A Bitcoin seed, sometimes referred to as a recovery seed, seed phrase, or mnemonic phrase, typically comprises 12 or 24 words chosen in a specific sequence to back up a Bitcoin wallet.
In an in-depth video from Bitcoin University, Matthew Kratter addresses a pivotal question regarding the security and uniqueness of Bitcoin wallet seeds. The discussion was prompted by two viewers who asked whether it's possible for someone to accidentally generate the same seed as another user. Kratter begins by reassuring viewers that their curiosity is far from foolish; it's a legitimate concern that underscores the importance of understanding how Bitcoin seeds function.
A Bitcoin seed, sometimes referred to as a recovery seed, seed phrase, or mnemonic phrase, typically comprises 12 or 24 words chosen in a specific sequence to back up a Bitcoin wallet. Kratter emphasizes the importance of privacy for these seeds, warning viewers never to share their seeds online as bots are poised to steal any exposed funds.
The seed words are derived from a predefined English word list containing 2048 words. A true random number generator (TRNG) within a software or hardware wallet generates a random 128-bit number for a 12-word seed or a 256-bit number for a 24-word seed. These numbers are a series of zeros and ones—binary code—that correspond to the words on the BIP39 word list, incorporating an additional checksum for the final word.
An interesting assertion made by Kratter is that the essence of a Bitcoin seed is a large binary number. The TRNG doesn't "know" anything; it simply produces a random sequence that is so improbable to duplicate that it borders on impossible. This random nature is why Bitcoin, as Kratter states, is fundamentally about math and physics, not about accounts or a central authority that tracks seeds.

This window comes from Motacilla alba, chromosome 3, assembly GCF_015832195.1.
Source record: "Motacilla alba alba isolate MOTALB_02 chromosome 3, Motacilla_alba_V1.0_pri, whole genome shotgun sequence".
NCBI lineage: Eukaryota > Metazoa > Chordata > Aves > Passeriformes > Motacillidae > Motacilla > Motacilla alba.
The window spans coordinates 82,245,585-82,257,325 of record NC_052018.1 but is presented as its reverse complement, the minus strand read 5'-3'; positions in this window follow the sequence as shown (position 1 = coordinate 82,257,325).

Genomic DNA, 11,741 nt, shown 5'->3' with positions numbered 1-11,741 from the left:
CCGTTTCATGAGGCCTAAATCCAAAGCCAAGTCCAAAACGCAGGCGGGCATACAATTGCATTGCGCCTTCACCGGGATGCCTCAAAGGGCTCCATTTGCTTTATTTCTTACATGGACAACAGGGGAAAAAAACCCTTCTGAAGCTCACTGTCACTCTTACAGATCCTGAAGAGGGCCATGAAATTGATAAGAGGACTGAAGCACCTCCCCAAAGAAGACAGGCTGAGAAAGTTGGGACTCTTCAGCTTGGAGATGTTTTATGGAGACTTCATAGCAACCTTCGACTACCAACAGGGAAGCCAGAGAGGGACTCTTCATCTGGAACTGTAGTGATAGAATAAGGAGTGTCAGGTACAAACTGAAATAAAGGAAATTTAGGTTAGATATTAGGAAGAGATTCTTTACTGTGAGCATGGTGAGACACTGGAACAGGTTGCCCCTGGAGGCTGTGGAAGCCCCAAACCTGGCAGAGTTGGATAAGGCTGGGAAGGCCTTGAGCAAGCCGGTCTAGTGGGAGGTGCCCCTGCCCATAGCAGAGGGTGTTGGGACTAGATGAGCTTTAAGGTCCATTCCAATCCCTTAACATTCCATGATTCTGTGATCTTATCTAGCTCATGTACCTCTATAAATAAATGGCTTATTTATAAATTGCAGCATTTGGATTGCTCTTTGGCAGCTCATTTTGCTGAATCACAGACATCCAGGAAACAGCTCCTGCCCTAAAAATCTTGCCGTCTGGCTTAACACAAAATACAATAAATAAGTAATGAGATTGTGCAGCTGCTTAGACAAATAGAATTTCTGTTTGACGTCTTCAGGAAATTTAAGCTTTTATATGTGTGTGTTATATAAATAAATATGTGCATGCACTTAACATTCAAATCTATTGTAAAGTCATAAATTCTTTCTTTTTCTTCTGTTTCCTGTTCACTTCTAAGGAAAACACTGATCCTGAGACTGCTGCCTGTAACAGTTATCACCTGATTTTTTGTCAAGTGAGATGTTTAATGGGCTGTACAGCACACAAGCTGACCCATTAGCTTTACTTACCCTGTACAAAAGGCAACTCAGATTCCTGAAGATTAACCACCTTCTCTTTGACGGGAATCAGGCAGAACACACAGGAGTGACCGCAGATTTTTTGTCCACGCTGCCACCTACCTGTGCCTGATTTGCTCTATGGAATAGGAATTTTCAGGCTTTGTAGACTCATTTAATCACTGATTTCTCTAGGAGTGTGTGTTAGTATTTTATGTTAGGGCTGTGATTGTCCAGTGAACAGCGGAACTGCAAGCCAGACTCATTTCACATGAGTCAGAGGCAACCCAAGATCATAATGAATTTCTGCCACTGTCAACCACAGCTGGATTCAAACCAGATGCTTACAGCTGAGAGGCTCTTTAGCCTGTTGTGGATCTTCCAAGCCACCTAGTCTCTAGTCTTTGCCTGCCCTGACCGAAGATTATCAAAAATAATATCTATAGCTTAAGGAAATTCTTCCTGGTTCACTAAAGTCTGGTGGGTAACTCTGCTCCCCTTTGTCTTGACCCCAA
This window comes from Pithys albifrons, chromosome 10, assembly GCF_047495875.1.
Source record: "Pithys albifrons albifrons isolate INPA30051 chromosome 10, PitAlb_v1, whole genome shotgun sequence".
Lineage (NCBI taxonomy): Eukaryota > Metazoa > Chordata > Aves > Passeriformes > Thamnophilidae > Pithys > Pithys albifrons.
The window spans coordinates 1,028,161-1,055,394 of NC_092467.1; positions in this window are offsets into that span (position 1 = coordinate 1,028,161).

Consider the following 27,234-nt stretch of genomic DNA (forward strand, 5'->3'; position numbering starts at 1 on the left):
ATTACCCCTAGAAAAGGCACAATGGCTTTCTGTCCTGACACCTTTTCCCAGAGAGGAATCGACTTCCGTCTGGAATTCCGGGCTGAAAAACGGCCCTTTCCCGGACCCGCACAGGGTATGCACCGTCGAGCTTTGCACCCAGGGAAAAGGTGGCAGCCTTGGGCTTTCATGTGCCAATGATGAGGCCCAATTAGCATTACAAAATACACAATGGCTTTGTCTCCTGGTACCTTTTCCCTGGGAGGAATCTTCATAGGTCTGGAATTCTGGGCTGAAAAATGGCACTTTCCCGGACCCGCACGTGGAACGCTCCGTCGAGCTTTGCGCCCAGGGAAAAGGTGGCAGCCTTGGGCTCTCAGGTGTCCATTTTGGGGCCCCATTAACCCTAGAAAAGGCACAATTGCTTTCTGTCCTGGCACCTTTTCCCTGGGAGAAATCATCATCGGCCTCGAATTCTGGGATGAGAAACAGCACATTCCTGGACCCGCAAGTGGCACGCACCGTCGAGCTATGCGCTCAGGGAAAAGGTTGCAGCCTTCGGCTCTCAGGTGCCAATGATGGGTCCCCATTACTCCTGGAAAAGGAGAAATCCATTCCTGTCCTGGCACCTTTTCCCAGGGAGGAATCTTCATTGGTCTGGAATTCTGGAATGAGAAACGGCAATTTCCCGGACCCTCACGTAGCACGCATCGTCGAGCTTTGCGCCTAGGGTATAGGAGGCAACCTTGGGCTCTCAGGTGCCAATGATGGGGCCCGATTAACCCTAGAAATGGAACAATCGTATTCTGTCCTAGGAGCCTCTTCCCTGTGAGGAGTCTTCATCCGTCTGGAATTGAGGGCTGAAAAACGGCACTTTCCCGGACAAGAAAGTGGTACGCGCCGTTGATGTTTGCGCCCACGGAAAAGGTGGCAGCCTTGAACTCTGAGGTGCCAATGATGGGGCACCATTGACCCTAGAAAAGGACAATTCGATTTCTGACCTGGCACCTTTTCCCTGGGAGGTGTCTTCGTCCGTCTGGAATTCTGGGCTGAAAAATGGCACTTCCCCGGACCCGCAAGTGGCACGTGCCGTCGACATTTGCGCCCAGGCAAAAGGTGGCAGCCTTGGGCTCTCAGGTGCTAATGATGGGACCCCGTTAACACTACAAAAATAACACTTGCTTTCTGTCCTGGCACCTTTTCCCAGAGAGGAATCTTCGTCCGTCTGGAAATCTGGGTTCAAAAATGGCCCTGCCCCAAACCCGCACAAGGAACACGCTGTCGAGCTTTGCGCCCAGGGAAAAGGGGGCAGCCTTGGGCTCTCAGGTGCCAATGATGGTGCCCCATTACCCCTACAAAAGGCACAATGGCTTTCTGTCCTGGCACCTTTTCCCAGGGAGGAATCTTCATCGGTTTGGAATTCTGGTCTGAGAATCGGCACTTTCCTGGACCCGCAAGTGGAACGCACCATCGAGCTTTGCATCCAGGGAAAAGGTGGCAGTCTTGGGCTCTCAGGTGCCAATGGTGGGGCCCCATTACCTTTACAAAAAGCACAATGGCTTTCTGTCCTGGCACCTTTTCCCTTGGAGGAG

Addressing the concerns raised by viewers, Kratter calculates the odds of another random number generator producing the same 24-word seed. The probability is astronomically low—on the order of 2^256, or roughly 10^77, which is just shy of the estimated number of atoms in the observable universe. Kratter humorously suggests that the likelihood of such an event occurring is akin to experiencing a series of extremely unlikely personal disasters simultaneously—a much higher probability than duplicating a seed.
For those wondering whether to use a 12-word or 24-word seed, Kratter quotes Adam Back, a figure whose work contributed to Bitcoin's creation, who advocated that 12-word seeds are sufficiently secure. He explains that the 128 bits of entropy in a 12-word seed are equivalent to the security of Bitcoin's signature algorithms, and thus, opting for a 24-word seed doesn't necessarily increase security.
The term "seed" is metaphorical, representing the ability to "grow" an entire tree of Bitcoin addresses and transaction histories from a single seed. This deterministic nature means that inputting the same seed into any BIP39-compatible wallet will always yield the same addresses and keys.
Kratter concludes by cautioning against "seed splitting," a method where individuals divide their seed words between locations. This approach significantly reduces security as it makes the remaining words more prone to brute-force attacks. Instead, he recommends exploring multisig solutions like those offered by Unchained Capital or building a personal multisig vault for added security.
In conclusion, Kratter's video delivers a clear message: the creation and protection of a Bitcoin seed are fundamental to the security of one's digital assets. The intricacies of seed generation ensure that duplication is virtually impossible, reinforcing the robustness of Bitcoin's cryptographic foundations. By understanding these principles and following best practices, users can confidently secure their Bitcoin holdings against the improbable odds of seed replication.